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When I was 17, I was told that my twelve-week preborn baby was “just a blob of tissue” and “had not begun to form” and was definitely “not a baby.”

I was scared, in crisis, too afraid to tell my parents I was pregnant and time was NOT on my side. I crossed over the state line, forged my name and naively underwent an irreversible medical procedure. I was told not to worry–that this was a safe, easy, simple procedure and that my parents would never have to know.

During the procedure my legs shook uncontrollably and I couldn’t stop crying. The woman standing at my bedside tried to comfort me by saying “Remember dear, once this is over you can go home and never have to think about it again. Life will be back to normal.”

For the next several years I tried to play “normal” and avoided any thoughts about what had taken place– a term known as denial.
Eight years later, as I was viewing an ultrasound of my second pregnancy, my life would immediately start to spiral downhill, out of control to I place where I wanted to die. I saw a baby! My baby! And she was fully formed! Her tiny little hand was in full sight and the nurse commented that she was waving to me. I went numb. I wasn’t prepared for what I saw on the screen. As tears were streaming down my face the nurse asked me if I was okay and I lied and said “yes” when inside I was dying. THIS WAS NOT A BLOB OF TISSUE! “What have I done?” And the sad reality was that the baby I was seeing on the screen was YOUNGER than the baby I had aborted.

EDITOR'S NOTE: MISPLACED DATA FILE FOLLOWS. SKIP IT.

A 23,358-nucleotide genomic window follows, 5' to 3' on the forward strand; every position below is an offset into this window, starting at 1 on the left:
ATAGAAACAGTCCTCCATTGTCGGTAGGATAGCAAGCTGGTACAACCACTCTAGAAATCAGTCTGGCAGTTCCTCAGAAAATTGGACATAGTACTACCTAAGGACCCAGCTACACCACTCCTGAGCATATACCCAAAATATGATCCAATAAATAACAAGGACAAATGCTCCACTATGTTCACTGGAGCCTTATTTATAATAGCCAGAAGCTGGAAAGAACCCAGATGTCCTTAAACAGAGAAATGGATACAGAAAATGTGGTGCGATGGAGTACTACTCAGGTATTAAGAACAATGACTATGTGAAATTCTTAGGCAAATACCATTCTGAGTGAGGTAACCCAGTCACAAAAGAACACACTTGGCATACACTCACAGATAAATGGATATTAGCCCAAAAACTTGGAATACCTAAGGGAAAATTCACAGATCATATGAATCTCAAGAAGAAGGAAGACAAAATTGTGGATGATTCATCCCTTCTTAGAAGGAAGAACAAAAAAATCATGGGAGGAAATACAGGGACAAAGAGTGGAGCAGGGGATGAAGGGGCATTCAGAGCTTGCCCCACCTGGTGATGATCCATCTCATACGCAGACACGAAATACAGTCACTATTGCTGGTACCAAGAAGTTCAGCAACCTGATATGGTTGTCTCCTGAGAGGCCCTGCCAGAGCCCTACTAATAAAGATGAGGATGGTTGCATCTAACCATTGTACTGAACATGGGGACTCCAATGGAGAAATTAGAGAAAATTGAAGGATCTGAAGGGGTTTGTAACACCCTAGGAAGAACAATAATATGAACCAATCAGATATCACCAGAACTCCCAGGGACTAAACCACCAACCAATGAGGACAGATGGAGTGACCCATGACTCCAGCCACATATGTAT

Shortly after my delivery, I began to have horrible nightmares of my daughter such as seeing her body parts cut up and placed in old medicine jars, or of her screaming out for help and I wouldn’t save her. Also, I had intrusive thoughts like me wringing her neck and breaking it. Not understanding what was happening to me I thought I was going crazy and I had a hard time bonding with my newborn baby out of fear that I would harm her.

I sought help through professional counseling and discovered I met the criteria for post-traumatic stress disorder with delayed onset. I also struggled with anxiety, self-hatred and depression to a point where I truly did not want to live anymore. I contemplated suicide and thankfully never attempted it.

After my counseling, I went back to college and secured an undergraduate and graduate degree both in social work. Today, I am a Licensed Master Social Worker specializing in post-abortion recovery work.

The experiences I had after my abortion are similar to responses from other women who were not privy to fetal development prior to their abortion(s). Hundreds of women I have been in contact with say the same thing over and over again “I didn’t know it was a baby, they didn’t tell me it was a baby…the counseling I received consisted of telling me why abortion is a good decision for me.

Once women make the connection that there is actually a baby being formed and growing in her womb the “mother” in her often bonds to the baby immediately and the dynamics of the abortion decision drastically change.

Not a day goes by where I don’t wish I would have seen and known that it was REALLY a baby.

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